Print a large quantity of books, cheaply, sell fast.
So, I want to will a pulp fiction publishing house into existence in Kenya.  A publishing house that will choose to publish fiction at affordable prices, so that the everyday Kenyan can afford it.  Yes, I realize that the bottom line is important in business, however, no one wants to constantly buy a fiction book for Kshs. 800, that is the truth.  We’re all on the streets buying foreign fiction books for Kshs. 100, or even Kshs. 50.

If you can find a way to print fiction on cheap low-quality paper, and make your stories epic and exciting enough to capture the masses, I think we could be in business.

This is my quest.  Writing has always been easy, creativity quite available, however, the business side of printing in Kenya is an amazing challenge, especially if you’re looking toward selling affordable fiction. Finding a printer who can help print pulp fiction…in great big quantities, will make Kenyan fiction a bonafide trade/business.  One without elitist circles, or prestigious airs, simply fiction with one goal—to entertain.  This type of mass printing will nurture Kenyan writers, give value to our constant creative thoughts, create new job avenues, increase readership and inspire more Kenyan fiction into the world.

About Elly:

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Elly is a gem when it comes to romance. She loves gardening and knows a thing or two about delicious treats. Hint: Cakes! She is currently writing the Koya Series.

Visit her blog: Love in Nairobi or send her a tweet @ellykamari254

To read her novellas, visit her smashwords page: Elly Kamari

Books I read this past week.

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From a retelling of Beauty and Beast in Depravity by M. J. Hagg to an awkward guy, cute if not extremely nervous around girls in The Last Seeker: Tristen my week has been great!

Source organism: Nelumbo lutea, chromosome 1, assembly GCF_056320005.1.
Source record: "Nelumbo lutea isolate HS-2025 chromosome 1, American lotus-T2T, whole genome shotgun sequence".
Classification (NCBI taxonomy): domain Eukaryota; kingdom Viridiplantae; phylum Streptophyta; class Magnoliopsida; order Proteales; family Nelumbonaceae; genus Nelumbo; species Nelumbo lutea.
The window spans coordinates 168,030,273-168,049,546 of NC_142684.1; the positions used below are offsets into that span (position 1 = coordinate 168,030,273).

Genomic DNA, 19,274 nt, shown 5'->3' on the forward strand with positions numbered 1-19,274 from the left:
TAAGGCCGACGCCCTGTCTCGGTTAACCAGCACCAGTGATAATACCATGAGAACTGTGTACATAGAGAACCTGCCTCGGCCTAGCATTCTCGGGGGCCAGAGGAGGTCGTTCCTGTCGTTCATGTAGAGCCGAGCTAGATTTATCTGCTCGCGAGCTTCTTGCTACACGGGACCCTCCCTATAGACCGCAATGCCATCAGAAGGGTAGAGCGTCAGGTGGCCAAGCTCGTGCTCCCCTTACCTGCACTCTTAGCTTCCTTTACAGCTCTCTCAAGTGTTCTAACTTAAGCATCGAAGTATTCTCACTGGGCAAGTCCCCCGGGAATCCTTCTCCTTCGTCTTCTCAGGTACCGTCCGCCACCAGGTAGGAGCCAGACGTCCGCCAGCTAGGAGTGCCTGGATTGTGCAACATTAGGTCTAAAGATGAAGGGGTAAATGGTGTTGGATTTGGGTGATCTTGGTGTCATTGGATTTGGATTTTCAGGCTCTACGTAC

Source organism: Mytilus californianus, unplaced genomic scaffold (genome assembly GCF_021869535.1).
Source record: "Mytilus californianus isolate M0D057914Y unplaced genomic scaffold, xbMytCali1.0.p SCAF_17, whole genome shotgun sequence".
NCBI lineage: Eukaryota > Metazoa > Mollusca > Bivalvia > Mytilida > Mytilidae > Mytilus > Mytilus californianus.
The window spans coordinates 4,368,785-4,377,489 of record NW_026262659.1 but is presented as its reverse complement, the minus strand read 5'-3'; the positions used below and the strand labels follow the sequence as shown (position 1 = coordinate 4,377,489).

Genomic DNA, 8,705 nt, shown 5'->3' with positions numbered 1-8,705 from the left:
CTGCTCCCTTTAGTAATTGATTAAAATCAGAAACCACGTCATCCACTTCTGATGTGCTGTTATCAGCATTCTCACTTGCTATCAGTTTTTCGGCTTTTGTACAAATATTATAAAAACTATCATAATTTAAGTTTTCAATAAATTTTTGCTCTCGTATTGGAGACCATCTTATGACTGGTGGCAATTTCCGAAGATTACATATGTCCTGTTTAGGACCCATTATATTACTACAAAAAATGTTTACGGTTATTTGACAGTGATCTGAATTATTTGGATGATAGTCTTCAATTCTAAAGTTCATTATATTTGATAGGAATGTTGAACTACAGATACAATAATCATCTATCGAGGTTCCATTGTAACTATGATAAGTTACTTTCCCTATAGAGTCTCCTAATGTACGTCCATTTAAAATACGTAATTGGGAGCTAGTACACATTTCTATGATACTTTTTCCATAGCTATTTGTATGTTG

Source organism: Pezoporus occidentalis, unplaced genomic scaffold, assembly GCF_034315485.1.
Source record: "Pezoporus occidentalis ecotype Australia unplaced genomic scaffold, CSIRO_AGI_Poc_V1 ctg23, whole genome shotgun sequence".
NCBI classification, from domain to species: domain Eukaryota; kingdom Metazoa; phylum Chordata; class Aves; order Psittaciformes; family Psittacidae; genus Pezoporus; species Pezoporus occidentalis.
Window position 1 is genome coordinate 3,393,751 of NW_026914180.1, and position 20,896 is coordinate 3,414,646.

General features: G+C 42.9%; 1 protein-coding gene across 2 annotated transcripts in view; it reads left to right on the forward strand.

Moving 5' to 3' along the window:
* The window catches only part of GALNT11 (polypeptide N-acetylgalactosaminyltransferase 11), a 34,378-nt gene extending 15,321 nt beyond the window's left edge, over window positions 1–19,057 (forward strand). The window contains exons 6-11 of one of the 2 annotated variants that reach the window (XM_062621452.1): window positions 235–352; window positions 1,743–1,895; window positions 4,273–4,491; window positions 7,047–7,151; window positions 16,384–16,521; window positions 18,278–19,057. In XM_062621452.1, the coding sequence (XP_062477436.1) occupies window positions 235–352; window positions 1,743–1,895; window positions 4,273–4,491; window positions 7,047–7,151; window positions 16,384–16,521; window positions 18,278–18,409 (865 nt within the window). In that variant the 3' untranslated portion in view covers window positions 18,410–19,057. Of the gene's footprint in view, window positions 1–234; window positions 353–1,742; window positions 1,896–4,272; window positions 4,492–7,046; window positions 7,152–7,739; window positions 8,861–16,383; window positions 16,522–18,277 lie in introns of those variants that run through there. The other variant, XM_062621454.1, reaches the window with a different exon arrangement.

If you could have any super power which one would you choose?
Now, with ‘The Last Seeker,’ Tristen does have an awesome power but how he comes to learn of it makes it fun to read this book.

I also stayed up all night yesterday reading  Fearsome by S. A. Wolfe who introduced me to two handsome brothers; Dylan (who has Bipolar) and Carson (who is always grouchy and scowling). Fearsome though is part of a series each book serves as a stand alone which makes reading this romance quite okay…

I would however love to read “A Trail of Broken Wings” by Sejal Badani.
I tried the sample on kindle and I find myself drawn to the story, so am probably buying it this weekend after I finish reading most of the ebooks I downloaded.
Aside from all that, my week has been wonderful and I hope to read some more books on between my breaks.

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What Roark said to Steven.

There was this lady, Ayn Rand.

Ever heard of her? She wrote this book, The Fountainhead, which is solely based on Howard Roark, an Architect like no other.

In the book, Roark seeks out a sculptor named Steven Mallory and asks him to do a statue for the Stoddard Temple, but Steven has his doubts about why Roark wants him to do the statue when there are so many “celebrated” sculptors that he could hire.

Roark tells him:

Your figures are not what men are, but what men could be and should be.

Now, I have read this book four times and it was only yesterday when I started asking myself, what did Roark mean by that? Why couldn’t he just tell Steven that he liked his work? But, Roark is not the type to ‘like’ stuff- he does not do surface appreciation, when he knows what’s deep within- and that made me ask the same about art.

Are artists creating to please, or because they should for the sake of bringing to life what’s within?

Can art be sold to the highest bidder at the cost of its integrity?

I thought about this the whole of last night, as I write the second book in the Currents series. (PS: The first book is already out. It’s called Fire.)

And while I was at it, I came across the works of Aristotle and this shed a light on my dilemma.

Fiction is of greater philosophical importance than history, because history represents them as they are, while fiction represents them ‘as they might be,’ and ‘ought to be.’

The question of art and money will always be a constant talk because when an artist expects appreciation for his work in the form of money- he/ she is trading.

It’s just that with trade, something’s got to give and the artist’s greatest challenge is to ensure that he/she does not compromise truth for the sake of money.